Brothers Campfire #7 The Gleying Goose

The Gleying Goose was just another hole in the wall where you could get hammered.

A bard performed there. Sometimes he was good, at other times he stammered.

The other day, he flubbed his lines something awful. Some could say the show would end.

But today, he landed jokes slinging lines by the potful, the patrons in laughter did send.

He clowned Colby the farmer about spilled milk, curds, crops, and adopted children

Upon the vampires, he cast shade for causing neck pain and spreading dieldrin

A woodcutter entered, rough, worn, and single. Women swooned, wanting to mingle.

He was brawny, broody, a real rage machine.
His entrance was epic, causing a tingle.

The Bard thought glib and looked at the janitor. The time came to change the pentameter.

The logger ignored their advance the bard did perceive, preparing lines you wouldn’t believe.

“Yon logger friend, scary though you be, to crack jokes on you, I won’t let be. Rough though you be, you are in my domain, by coming here, you must not complain.”

“Look at you, rugged, and beastly, like tree fall at fell, let these women come easily.”

“You draw desire and come to house of meat, drinking when women thirsty, come and eat!”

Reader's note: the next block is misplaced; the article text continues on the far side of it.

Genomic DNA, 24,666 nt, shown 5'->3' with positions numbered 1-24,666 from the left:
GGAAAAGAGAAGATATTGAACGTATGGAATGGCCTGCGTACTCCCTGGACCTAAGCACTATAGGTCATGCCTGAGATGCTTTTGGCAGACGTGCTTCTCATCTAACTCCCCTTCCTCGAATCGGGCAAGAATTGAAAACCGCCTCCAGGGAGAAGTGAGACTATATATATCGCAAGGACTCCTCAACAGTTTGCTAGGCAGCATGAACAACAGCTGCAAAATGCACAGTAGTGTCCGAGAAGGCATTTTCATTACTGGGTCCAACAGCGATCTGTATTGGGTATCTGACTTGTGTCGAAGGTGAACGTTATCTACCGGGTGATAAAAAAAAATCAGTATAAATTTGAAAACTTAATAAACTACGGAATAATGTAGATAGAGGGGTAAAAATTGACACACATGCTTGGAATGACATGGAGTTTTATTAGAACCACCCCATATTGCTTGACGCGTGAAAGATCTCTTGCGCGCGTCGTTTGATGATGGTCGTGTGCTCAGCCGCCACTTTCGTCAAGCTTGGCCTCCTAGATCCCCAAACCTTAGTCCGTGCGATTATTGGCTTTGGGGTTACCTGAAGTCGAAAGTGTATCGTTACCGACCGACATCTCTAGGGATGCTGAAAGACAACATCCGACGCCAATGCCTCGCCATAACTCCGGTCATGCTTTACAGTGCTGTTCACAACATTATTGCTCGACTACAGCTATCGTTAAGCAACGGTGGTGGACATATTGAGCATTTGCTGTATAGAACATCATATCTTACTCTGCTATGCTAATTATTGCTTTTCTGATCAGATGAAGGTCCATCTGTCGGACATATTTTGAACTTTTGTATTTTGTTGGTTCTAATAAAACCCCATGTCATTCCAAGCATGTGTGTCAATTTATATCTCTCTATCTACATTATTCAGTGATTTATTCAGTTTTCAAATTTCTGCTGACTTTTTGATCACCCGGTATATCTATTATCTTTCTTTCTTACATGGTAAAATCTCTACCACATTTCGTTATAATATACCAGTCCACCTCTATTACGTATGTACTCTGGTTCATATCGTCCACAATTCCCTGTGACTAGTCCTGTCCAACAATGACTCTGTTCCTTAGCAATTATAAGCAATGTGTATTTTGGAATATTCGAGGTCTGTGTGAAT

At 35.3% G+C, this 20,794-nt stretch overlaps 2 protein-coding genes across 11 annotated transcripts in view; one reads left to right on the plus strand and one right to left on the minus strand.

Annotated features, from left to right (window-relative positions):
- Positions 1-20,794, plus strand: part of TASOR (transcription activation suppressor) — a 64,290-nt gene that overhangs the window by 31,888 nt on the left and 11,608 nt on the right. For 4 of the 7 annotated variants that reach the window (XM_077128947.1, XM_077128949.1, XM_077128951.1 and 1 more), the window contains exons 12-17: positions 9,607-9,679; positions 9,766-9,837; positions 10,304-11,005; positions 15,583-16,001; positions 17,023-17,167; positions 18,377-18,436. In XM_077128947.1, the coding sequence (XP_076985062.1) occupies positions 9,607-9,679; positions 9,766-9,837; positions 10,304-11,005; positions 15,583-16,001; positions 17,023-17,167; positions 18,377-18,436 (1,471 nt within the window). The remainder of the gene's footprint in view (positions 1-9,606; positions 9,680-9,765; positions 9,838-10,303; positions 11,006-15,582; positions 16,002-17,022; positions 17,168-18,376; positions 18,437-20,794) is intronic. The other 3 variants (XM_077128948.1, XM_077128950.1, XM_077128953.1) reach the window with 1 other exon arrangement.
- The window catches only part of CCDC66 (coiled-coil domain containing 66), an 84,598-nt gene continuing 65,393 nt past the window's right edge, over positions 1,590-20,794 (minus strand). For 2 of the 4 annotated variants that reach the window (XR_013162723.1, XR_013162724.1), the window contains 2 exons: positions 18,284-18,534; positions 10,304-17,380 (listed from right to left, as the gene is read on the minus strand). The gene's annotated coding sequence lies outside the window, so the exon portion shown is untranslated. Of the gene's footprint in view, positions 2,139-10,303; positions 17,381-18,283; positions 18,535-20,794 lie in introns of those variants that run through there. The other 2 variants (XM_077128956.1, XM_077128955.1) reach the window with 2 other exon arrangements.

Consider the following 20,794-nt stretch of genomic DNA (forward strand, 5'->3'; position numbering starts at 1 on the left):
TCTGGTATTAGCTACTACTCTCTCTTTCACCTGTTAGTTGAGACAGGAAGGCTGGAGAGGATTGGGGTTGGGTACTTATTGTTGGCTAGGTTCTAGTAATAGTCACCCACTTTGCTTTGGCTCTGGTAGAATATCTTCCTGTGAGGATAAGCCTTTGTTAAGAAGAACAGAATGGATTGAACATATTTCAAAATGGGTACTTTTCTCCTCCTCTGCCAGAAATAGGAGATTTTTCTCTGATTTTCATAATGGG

The crowd did cheer, clap and whistle at the line logger turned red as the fruit of the vine.

He stared hard at his cup, now devoid of water, contemplating how to bard slaughter.

He stood to full stature, a man among men, eyes wild dark, and intense he stated, “amen!”

He gazed at the bard and the lusty ladies, the crowd, the janitor, and the ship captain’s mateys.

“Dear bard,” he did say in a voice low and scary, “The logger before you at one time did marry.”

“She left me for smart, flashy, and witty, coin in his pocket, the whole here kitty kitty.”

“I now live free in the forest, with her never part,
She gives me rashes and scratches but never breaks my heart.”

The bard thought and he pondered, in mind the far reaches, but fast with the tongue, he was left speechless.

They cheered on the man-beast, and booed at the bard, beast words clear and concise, he was the star.

All night, patron goose cooked and preyed on, but in the end, it was the bard who was gleyed on.

“Oh well,” shrugged the bard, twas all in good sport, coin in his pocket, he need not retort.

Author: The Storyteller

Benjamin Thiel is a husband, father, correctional professional and author of The Ongoing Tale at Brothers Campfire.

16 thoughts on “Brothers Campfire #7 The Gleying Goose

  1. herbthiel says:

    I wonder,
    to this story will there be a sequel?
    We do know that
    All bards are certainly not equal.

    Reply
  2. Omatra7 says:

    Funny how back in the day the women would swoon lol

    Hope you and your fam are happy strong and healthy πŸ™ŒπŸ‘β€οΈ

    Reply

Leave a Reply

This site uses Akismet to reduce spam. Learn how your comment data is processed.

%d bloggers like this: